For many of us, creating great-tasting coffee at home is one of life’s little pleasures. Nespresso machines feature heavily in our round-up of the best coffee makers, which is no surprise as these easy-to-use espresso machines are compact, sleek, and use single-serve capsules to ensure you can create the perfect cup of Java every time.
However, while these single-serve capsules, which Nespresso calls pods, require minimum effort to make great-tasting coffee, they are contributing to an increase in waste. The number of single-serve coffee pods from manufacturers such as Nespresso, Keurig, and Tassimo that are thrown away is staggering. Halo, which produces compostable coffee capsules, estimates some 56 billion single-serve pods end up in landfill each year (opens in new tab).
What you may not know is that many of these single-serve capsules, including Nespresso pods can actually be recycled, and there’s a number of ways you can ensure your coffee isn’t contributing to landfill. We’ve rounded up everything you need to know when it comes to recycling Nespresso and other coffee pods.
What are Nespresso pods made from?
Nespresso pods are made from aluminum with a food-grade shellac coating and filled with ground coffee, and depending upon the coffee blend chosen, added flavorings as well. They come in two sizes; original, which offers traditionally sized espresso servings, and Vertuo - a coffee capsule capable of producing larger drinks as well.
We spoke to Nespresso and it revealed 80% recycled aluminum is currently used in all of its Master Origins and Lungo coffee pod ranges. However by the end of 2021, Nespresso said it will ensure all of its Original capsules will use 80% recycled aluminum, and by early 2022 it plans to expand this to include all Vertuo capsules.
When a Nespresso coffee pod is inserted into a Nespresso coffee machine, it is pierced several times and heated water is pumped into the capsule at high pressure until it bursts, releasing the espresso into your cup. Once the drink is ready, the pod is then ejected into a container in the coffee machine, ready to be disposed of. However, here’s where you can do your bit for the environment by recycling the pods rather than adding them to the garbage.
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How to recycle Nespresso pods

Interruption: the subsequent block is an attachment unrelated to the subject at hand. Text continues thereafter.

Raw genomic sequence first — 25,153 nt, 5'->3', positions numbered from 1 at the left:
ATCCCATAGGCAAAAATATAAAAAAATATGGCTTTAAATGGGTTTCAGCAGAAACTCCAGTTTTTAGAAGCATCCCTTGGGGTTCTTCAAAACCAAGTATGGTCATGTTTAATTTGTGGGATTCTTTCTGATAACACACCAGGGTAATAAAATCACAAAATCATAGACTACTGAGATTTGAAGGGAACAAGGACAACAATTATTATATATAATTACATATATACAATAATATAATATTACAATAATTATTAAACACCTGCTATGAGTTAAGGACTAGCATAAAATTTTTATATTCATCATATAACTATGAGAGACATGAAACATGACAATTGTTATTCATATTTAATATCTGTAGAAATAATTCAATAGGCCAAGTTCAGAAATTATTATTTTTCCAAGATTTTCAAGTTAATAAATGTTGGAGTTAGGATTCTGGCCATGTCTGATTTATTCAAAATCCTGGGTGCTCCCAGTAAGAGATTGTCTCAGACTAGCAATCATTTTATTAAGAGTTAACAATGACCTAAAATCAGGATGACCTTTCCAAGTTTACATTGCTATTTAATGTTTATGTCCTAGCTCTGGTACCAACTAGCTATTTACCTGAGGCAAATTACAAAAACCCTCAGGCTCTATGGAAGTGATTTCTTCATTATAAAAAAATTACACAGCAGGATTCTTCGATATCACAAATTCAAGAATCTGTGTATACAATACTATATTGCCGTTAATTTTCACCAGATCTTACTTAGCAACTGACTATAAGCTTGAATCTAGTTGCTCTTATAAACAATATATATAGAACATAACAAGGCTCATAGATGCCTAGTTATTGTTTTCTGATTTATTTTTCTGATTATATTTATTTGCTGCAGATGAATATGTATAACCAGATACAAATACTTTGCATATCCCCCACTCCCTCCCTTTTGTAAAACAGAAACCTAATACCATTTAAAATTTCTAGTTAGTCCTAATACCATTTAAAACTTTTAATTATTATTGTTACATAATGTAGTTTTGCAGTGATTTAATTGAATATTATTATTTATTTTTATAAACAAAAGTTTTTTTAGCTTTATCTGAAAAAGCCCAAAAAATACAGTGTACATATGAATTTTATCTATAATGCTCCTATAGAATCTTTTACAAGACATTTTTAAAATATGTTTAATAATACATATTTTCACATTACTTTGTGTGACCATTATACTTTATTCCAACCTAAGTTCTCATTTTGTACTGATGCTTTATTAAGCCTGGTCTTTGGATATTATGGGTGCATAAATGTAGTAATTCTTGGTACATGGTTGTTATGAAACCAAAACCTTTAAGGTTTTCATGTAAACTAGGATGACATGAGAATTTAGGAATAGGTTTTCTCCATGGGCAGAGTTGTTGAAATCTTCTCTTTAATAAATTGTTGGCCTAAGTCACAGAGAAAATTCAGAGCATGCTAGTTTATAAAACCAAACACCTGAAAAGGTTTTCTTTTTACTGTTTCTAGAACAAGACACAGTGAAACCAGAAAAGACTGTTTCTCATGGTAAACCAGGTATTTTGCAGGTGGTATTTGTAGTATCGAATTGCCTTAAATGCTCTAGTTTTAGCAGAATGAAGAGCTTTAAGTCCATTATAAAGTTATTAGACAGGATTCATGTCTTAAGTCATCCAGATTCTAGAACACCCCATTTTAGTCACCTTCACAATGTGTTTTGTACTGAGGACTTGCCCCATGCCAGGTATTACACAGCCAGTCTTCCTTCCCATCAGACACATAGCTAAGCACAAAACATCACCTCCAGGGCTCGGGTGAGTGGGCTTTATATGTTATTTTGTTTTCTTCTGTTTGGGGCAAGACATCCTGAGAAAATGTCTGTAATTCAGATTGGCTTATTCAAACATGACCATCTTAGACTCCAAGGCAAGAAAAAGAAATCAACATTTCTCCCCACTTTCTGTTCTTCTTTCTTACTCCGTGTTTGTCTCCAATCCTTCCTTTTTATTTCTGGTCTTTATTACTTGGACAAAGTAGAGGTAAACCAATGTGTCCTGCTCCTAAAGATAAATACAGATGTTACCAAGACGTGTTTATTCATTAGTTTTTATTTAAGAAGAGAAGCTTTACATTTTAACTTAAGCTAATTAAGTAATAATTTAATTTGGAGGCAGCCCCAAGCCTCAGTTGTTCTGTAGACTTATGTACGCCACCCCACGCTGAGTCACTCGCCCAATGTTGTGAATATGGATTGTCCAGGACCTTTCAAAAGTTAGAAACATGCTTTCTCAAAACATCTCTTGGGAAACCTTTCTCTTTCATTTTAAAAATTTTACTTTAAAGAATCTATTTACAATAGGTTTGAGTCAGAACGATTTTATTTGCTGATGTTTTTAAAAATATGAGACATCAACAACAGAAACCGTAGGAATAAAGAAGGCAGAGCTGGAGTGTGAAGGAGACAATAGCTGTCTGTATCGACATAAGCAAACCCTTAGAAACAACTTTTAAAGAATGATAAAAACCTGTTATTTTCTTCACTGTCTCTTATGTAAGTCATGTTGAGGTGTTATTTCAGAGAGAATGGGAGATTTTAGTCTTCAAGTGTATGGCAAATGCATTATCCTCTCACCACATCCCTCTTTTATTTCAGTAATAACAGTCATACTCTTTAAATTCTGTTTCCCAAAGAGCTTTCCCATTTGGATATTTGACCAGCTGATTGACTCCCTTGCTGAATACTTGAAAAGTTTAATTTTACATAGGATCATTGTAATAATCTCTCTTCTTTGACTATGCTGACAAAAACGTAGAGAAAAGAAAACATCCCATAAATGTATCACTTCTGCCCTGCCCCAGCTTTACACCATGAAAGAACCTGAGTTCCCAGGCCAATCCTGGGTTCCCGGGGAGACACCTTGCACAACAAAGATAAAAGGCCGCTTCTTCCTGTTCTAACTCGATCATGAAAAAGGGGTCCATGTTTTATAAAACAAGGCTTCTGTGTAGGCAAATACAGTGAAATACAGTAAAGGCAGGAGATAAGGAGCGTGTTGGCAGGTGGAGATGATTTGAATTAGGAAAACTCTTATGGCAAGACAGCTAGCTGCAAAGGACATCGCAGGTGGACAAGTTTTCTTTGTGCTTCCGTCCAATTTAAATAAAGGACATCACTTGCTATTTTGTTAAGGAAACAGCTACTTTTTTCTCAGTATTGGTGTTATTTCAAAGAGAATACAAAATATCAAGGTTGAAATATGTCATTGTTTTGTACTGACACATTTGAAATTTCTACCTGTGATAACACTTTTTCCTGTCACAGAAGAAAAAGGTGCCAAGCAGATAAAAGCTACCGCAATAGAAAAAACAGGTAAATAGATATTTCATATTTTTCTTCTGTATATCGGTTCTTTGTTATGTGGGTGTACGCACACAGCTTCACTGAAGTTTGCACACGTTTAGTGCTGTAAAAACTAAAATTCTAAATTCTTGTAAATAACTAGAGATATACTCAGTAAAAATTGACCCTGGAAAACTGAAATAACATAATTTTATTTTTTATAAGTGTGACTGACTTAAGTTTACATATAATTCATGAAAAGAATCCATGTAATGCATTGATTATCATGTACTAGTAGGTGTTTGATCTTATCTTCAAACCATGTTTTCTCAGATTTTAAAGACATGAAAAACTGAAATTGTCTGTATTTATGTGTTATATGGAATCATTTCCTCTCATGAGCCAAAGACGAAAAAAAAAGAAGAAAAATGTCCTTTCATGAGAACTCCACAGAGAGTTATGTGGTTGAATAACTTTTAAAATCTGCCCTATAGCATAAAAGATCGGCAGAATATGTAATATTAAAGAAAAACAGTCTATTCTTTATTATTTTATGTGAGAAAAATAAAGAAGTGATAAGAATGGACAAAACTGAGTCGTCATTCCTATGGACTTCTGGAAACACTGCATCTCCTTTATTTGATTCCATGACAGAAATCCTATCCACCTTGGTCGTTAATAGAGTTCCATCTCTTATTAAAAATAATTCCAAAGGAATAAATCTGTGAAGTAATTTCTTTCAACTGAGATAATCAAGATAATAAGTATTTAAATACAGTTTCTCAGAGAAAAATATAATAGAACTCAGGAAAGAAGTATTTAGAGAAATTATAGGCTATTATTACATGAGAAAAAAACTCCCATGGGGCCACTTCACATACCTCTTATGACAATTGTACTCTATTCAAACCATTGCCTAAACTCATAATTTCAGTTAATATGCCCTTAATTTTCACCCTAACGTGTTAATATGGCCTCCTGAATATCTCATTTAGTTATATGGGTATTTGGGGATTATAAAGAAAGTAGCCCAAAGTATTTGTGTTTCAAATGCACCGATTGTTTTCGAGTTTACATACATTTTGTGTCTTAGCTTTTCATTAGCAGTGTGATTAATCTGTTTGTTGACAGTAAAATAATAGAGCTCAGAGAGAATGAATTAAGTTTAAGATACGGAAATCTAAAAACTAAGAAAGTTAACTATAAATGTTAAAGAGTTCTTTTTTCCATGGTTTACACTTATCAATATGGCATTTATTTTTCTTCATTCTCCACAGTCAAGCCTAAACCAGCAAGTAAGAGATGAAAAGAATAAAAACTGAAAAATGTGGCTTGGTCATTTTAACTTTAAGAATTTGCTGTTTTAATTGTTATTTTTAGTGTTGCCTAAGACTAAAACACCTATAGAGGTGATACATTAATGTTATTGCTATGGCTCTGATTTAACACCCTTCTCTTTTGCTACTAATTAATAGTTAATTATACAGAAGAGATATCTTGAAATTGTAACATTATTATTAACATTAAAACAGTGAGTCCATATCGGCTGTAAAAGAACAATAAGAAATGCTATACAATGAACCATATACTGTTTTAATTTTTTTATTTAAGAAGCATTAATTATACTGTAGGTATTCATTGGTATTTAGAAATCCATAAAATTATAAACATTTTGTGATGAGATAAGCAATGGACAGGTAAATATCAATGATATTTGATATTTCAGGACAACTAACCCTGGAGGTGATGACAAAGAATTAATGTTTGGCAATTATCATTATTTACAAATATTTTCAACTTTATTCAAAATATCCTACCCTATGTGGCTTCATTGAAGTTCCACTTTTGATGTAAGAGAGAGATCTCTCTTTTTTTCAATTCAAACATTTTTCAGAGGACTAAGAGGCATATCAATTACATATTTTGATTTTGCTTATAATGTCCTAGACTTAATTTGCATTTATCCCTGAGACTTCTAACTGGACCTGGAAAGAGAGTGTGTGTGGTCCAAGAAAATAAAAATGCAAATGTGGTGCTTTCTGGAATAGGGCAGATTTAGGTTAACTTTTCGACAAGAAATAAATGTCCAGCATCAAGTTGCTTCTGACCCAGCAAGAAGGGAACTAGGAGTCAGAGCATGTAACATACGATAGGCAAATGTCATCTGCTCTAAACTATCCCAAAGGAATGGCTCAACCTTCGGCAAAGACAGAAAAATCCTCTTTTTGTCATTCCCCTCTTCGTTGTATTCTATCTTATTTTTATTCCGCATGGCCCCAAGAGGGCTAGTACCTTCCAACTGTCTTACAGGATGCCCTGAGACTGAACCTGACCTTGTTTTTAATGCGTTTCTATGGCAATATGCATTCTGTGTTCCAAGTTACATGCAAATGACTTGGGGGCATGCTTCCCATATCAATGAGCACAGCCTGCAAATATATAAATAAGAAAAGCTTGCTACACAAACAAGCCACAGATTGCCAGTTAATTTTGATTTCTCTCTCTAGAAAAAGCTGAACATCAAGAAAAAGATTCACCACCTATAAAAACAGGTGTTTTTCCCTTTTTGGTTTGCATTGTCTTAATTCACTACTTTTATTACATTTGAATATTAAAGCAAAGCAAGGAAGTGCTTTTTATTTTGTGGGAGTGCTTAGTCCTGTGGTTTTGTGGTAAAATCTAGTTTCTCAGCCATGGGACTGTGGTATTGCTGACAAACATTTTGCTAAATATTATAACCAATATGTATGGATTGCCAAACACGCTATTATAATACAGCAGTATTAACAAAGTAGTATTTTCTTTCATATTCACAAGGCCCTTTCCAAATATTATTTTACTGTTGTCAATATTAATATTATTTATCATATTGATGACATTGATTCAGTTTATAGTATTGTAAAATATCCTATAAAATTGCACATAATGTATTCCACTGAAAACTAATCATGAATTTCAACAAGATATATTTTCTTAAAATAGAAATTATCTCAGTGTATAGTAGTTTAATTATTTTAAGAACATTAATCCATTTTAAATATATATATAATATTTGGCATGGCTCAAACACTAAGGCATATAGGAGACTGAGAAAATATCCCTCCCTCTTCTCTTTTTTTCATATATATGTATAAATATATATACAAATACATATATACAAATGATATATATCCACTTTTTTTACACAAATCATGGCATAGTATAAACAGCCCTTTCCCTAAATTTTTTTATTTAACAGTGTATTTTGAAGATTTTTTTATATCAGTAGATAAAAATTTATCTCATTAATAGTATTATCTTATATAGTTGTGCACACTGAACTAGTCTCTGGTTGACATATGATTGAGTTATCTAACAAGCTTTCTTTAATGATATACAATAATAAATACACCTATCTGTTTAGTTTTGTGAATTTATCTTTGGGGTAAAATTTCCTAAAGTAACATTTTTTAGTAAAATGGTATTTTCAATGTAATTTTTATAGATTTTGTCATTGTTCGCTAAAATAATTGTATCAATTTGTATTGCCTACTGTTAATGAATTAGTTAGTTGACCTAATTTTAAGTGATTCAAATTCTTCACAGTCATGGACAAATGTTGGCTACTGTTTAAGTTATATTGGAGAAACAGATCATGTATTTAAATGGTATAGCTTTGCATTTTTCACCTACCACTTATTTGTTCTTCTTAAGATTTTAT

Nespresso offers its own dedicated pod recycling scheme around the world, and all you need is a free-of-charge Nespresso pod recycling bag. You can either add a recycling bag, which holds around 150 Original capsules or 65 Vertuo pods, to any online order through Nespresso’s website (opens in new tab), or you can pick one up from any Nespresso Boutique store.
When the recycling bag is full, there are a number of ways you can get the used pods back to Nespresso. If you’re placing a coffee order through the Nespresso website, you can request a doorstep collection at the same time.
Alternatively, you can drop off the recycling bag at any Nespresso Boutique store or a dedicated Nespresso collection point. There are currently 122,287 collection points worldwide. In the US, this includes stores such as Sur la Table and Williams Sonoma, while in the UK these include local stores that offer the CollectPlus service.
In some areas, Nespresso also offers curbside collection - for example in New York you can put your used Nespresso capsules into your usual metal, glass and plastic recycling bin - without having to place them in a Nespresso recycling bag first.
In the UK, Cheltenham Borough Council and South Derbyshire District Council areas state Nespresso pods are among the brands of used coffee pods that are being collected and recycled through a scheme called Podback, that Nespresso co-founded. The pods should be placed in the dedicated Podback bag and left out for collection at the same time as other recycling and refuse. If you don’t live in one of these areas, Podback bags can currently be dropped off at stores offering Collect+. However Podback plans to roll out the collection scheme to other areas of the UK in the future. We think this should happen sooner rather than later, as the easier it is to recycle coffee pods, the less likely they are to end up in landfill.
Once Nespresso receives the used pods, it uses a recycling facility to separate the aluminum and any remaining coffee grounds in the pods. The coffee grounds are then used to create compost while the empty capsules have the plastic melted off leaving pure aluminum which is melted and recycled.
What about Keurig and other coffee pods?
Nespresso isn’t the only coffee machine manufacturer that uses single-serve capsules. Keurig coffee makers take K-Cup coffee pods but unlike Nespresso they don’t offer a dedicated recycling service. Instead, Keuring recommends rather than throwing the pods in the garage, the lids should be peeled back, the coffee grounds emptied and the empty pods placed in the relevant recycling bin. However, as not all communities can recycle these pods, you should check first, the same applies to coffee pods from other manufacturers, too.
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